Deep pockets becoming our masters |

Deep pockets becoming our masters

Abraham Lincoln wished for us a government “of the people, by the people and for the people” 150 years ago.

Are we there yet? No — and going the opposite direction. Government of, by and for the corporations describes our situation far better.

Consider the Supreme Court’s decisions in the Citizens United and McCutcheon suits against the Federal Election Commission. They gutted already weak rules designed to keep democracy in the electoral process. The law of the land now allows massive anonymous donations to influence our elections.

Clearly, the suits’ sponsors wanted us to think they were ordinary citizens like us, but “Citizens United” is only a theater mask. Neither I nor the overwhelming majority of Americans would ever need to win a lawsuit in order to spend freely on politics: our economic situations cut us off far, far below the bygone FEC limits.

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Only people with deep pockets who want to control our elections anonymously needed those suits.

Further, a majority of Americans in a January 2010 Gallup poll felt it important to limit campaign spending.

By June 2013, the share favoring limits had risen to 79 percent. Half went further to say they favored public financing of campaigns. It was not the money of we the people behind those suits.

Why was removing limits important to them? Simple — to have more influence. Why was anonymity important to them? Again simple — to hide their motives in future actions.

How will those Supreme Court decisions affect the quality of government? Law professor Lawrence Lessig’s wonderful book, “Republic, Lost,” describes the relationship between lawmakers and their sponsors as a dance; some action (perhaps campaign support) benefiting the lawmaker tends to increase the likelihood that he or she will support legislation favoring the sponsor.

Both benefit, so the dance continues round by round.

Lessig sees very little actual bribery in that practice (and I see it as similar to social bonding), yet he details many ways it corrupts Congress.

Here’s the rub: the influence of the lawmaker’s constituents is reduced by whatever degree the dance skews, even subconsciously, his/her perspective toward the benefactor. And money sources exert pressure — direct and indirect — in framing the public debate, setting the Congressional agenda and at every checkpoint a bill must pass to become law.

Will lobbyists use that money to push legislation that we the people want? Don’t count on it!

When a Gallup poll asked “What is the most important problem facing the country today?” the peoples’ and lobbyists’ answers could hardly be more different.

— The People’s top five concerns combined won 75 percent of their votes vs. 33 percent of the Lobby’s.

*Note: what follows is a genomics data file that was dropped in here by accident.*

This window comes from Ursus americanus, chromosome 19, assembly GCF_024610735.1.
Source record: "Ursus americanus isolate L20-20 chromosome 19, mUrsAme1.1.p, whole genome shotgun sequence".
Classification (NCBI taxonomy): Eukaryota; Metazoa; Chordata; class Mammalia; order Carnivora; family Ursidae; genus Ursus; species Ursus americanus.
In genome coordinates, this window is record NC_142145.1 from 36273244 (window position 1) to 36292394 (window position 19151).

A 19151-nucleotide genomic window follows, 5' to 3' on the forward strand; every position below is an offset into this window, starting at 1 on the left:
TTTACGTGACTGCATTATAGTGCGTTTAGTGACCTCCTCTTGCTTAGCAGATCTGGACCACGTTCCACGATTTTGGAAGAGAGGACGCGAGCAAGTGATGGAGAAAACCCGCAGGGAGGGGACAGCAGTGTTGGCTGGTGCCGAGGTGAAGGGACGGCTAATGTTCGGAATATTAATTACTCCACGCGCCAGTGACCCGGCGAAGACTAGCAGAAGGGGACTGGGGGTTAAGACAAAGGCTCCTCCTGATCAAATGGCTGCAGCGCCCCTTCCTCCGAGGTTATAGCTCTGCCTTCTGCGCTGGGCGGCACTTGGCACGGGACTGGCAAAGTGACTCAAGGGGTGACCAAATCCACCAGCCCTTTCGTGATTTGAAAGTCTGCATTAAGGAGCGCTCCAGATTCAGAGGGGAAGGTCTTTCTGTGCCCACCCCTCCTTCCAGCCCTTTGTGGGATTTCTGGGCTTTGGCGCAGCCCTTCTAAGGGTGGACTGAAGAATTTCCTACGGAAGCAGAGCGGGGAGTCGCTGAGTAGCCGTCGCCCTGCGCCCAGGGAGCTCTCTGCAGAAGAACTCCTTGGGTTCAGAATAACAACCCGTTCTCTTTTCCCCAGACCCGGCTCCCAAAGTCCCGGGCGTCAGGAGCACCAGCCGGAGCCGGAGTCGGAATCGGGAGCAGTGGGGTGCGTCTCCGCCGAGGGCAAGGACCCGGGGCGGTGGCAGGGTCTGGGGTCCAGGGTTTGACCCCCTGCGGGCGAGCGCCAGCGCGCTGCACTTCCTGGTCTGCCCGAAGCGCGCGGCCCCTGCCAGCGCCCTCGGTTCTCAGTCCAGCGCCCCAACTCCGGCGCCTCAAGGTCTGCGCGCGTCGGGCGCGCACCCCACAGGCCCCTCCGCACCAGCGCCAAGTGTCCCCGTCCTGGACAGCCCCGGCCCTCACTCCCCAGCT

— The Lobby’s top five concerns combined won 56 percent of their votes vs. 11 percent of the People’s.

— The Lobby’s No. 1 priority (Health) scored 21 percent vs. 9 percent.

— The People’s No. 1 priority (Law Crime and Family Policy) scored 22 percent vs. 5 percent.

Insurance industry terror that the Affordable Care Act would reduce their profits is easy to detect in the Lobby’s top concern. The closest that People and Lobby came together (education) still left more than a 2:1 gap between them. The Lobby industry does not work for our benefit.

I suspect that it matters to you as it does to me that individuals and groups with vast stores of money don’t want us able to sight down the timeline and see where they plan to take us.

Let’s look at the hypothetical example of a parents’ group and Monsanto. Both have opinions about genetically modified food, but we would know immediately that their motives are entirely different.

The “best government money can buy” has nothing whatever to do with good government.

In 2009 — when there were limits — lobbyists already spent $6.5 million per legislator. Even then, your voice and mine were dim in the same arena with corporations and wealthy people and political action committees.

Enter Citizens United and McCutcheon, freeing those deep pockets to manipulate legislation favorable to them even more aggressively — public interest be damned.

That’s a hallmark of governments we have sharply criticized, as in Iraq, Libya, Syria and other countries. Do we really want to be like them?

Our Thirteenth Amendment prohibits slavery, but think what slavery is: the compulsion to do the bidding of people we have no influence over.

Deep pockets are becoming our masters, pushing laws that give them a still greater advantage and erecting an interlocking structure of laws and rulings to seal off challenges to their control. Let’s stop that degradation now, before the only recourse is rebellion.

Frederick Hall lives in Grass Valley.

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